Assessment of Pain
Pain assessment is the first step in optimally managing pain. Self-reporting is considered the gold standard of pain measurement. Legal health and safety codes are being updated to include pain in all health personnel assessment processes. California and other health facilities licensed shall, as a condition of licensure, include pain to be assessed at the same time as other conventional vital signs. The pain assessment is to be performed in a consistent manner that is appropriate to the patient and documented in the patient’s chart with other vital signs.11a This concept of the “fifth vital sign” will help to establish a new standard of pain assessment and documentation based on self-reporting in all patients. Pain assessment tools include multidimensional tools, unidimensional tools (intensity of pain), and, for patients who are unable to use self-reporting scales, observational tools.
Pain is a multidimensional experience, and multidimensional tools such as the McGill questionnaire have been used to assess the sensory, affective, evaluative, temporal, and miscellaneous qualities of pain.11b The short-form McGill questionnaire may also be used in acute pain assessment.
Unidimensional self-reporting scales are most commonly used to measure pain intensity or degree of pain relief. These scales can be verbal description scales (VDSs), numeric rating scales (NRSs), visual analog scales (VASs) and picture scales:
Observational (Behavioral) Tools in Elderly Patients with Cognitive Impairment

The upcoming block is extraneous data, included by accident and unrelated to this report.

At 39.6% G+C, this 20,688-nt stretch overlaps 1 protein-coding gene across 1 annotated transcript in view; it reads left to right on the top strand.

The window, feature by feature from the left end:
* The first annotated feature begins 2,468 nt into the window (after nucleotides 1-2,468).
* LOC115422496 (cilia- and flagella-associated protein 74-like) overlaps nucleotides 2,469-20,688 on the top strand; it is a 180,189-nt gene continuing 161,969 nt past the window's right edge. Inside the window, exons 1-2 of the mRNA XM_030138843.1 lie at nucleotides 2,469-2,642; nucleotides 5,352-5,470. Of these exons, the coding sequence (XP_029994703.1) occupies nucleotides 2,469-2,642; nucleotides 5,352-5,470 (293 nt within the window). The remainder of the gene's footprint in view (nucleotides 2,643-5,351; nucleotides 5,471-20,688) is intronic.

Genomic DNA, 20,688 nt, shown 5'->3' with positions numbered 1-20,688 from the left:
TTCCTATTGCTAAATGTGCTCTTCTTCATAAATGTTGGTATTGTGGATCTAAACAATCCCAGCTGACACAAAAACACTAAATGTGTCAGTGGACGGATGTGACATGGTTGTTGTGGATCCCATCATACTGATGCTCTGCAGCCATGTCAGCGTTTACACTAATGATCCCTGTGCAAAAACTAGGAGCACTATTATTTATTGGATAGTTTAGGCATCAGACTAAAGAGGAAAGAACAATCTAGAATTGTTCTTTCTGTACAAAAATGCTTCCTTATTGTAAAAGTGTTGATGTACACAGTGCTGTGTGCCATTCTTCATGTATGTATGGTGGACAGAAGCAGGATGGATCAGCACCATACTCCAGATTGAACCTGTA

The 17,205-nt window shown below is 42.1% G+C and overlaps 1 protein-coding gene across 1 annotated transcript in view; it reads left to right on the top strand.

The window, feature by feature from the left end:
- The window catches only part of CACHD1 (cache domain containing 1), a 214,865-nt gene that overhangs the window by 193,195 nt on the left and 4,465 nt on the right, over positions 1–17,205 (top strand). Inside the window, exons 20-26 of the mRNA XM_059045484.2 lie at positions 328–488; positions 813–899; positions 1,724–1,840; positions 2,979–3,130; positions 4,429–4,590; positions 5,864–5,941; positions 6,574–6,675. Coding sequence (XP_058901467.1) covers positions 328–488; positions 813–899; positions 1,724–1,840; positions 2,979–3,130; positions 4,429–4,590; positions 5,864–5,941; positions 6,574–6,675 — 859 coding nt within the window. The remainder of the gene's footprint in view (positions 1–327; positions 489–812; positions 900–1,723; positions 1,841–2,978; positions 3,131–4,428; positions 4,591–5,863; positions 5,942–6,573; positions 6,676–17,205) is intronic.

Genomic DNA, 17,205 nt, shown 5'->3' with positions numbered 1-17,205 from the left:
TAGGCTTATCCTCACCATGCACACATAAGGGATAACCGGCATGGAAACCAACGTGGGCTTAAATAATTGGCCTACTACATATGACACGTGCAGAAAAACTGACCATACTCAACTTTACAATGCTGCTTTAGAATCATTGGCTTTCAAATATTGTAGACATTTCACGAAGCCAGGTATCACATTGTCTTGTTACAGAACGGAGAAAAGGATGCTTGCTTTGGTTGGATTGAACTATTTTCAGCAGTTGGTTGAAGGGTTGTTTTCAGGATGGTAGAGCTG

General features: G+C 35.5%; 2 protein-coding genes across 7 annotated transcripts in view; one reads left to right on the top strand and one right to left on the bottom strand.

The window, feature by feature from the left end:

Elderly people find it more difficult to use self-report scales correctly than do younger adults.12 In some elderly and cognitively impaired patients, self-reporting may not be reliable. Changes in vital signs and autonomic responses as indicators of pain may be helpful in acute pain assessment, but these signs are nonspecific and difficult to discriminate from other states of distress. Observational (behavioral) tools have been developed to measure pain in cognitively impaired patients. These tools are staff administered and commonly estimate pain according to a checklist consisting of vocalizations, facial expressions, and body language that suggest pain (Table 5-1). Some tools were reported to have better reliability and validity (DS-DAT, PAINAD, PACSLAC, DOLOPLUS2, and ECPA),13,14 but no single tool is the most appropriate for use in elderly patients with cognitive impairment. Most observational tools need further vigorous development and testing.
Recommendations for pain assessment in elderly patients are as follows15:
Pharmacotherapy: Drugs Commonly Used in Multimodal Analgesia
Acetaminophen is thought to be a weak indirect inhibitor of cyclooxygenase (COX). It is an antipyretic and weak analgesic. It has few side effects unless the recommended dose limit (4 g/day in adults16) is exceeded. The United States Pharmacopoeia Dispensing Information (USPDI) recommends 2.6 g/day for long-term use (>10 days).17 There is no consistent age-related effect on the clearance of acetaminophen. Hence, one may not need to reduce the dose for elderly patients.18 However, in patients with preexisting liver disease or a history of heavy alcohol intake, daily doses should be reduced by 50% or 75%.18 Patients should be educated that many over-the-counter medications contain acetaminophen. Overdose may lead to fatal liver failure. In one report, acetaminophen was found to be the most common cause of acute liver failure, and it accounted for 39% of cases.19
Nonsteroidal Anti-inflammatory Drugs
NSAIDs have analgesic, anti-inflammatory, and antipyretic properties. These drugs can be used alone for mild to moderate pain. When used in combination with opioids, NSAIDs improve pain control and reduce opioid requirements by up to 30%.20,21 NSAIDs also decrease postoperative nausea and vomiting (≤30%) and sedation (≤29%).22